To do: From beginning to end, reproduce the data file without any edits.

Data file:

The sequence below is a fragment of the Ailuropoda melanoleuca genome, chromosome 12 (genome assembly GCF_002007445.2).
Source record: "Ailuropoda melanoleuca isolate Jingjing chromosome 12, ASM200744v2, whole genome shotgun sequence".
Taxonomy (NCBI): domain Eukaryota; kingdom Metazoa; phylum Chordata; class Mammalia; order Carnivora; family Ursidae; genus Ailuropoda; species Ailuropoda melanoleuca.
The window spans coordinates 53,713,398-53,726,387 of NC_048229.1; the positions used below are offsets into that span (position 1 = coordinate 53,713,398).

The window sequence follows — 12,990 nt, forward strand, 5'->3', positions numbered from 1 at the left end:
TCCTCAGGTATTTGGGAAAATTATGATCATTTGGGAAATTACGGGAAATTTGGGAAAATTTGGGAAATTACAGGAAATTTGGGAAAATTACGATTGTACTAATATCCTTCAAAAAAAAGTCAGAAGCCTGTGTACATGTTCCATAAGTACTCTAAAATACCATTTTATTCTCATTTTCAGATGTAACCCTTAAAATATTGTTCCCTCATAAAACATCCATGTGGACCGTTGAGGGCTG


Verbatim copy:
The sequence below is a fragment of the Ailuropoda melanoleuca genome, chromosome 12 (genome assembly GCF_002007445.2).
Source record: "Ailuropoda melanoleuca isolate Jingjing chromosome 12, ASM200744v2, whole genome shotgun sequence".
Taxonomy (NCBI): domain Eukaryota; kingdom Metazoa; phylum Chordata; class Mammalia; order Carnivora; family Ursidae; genus Ailuropoda; species Ailuropoda melanoleuca.
The window spans coordinates 53,713,398-53,726,387 of NC_048229.1; the positions used below are offsets into that span (position 1 = coordinate 53,713,398).

The window sequence follows — 12,990 nt, forward strand, 5'->3', positions numbered from 1 at the left end:
TCCTCAGGTATTTGGGAAAATTATGATCATTTGGGAAATTACGGGAAATTTGGGAAAATTTGGGAAATTACAGGAAATTTGGGAAAATTACGATTGTACTAATATCCTTCAAAAAAAAGTCAGAAGCCTGTGTACATGTTCCATAAGTACTCTAAAATACCATTTTATTCTCATTTTCAGATGTAACCCTTAAAATATTGTTCCCTCATAAAACATCCATGTGGACCGTTGAGGGCTG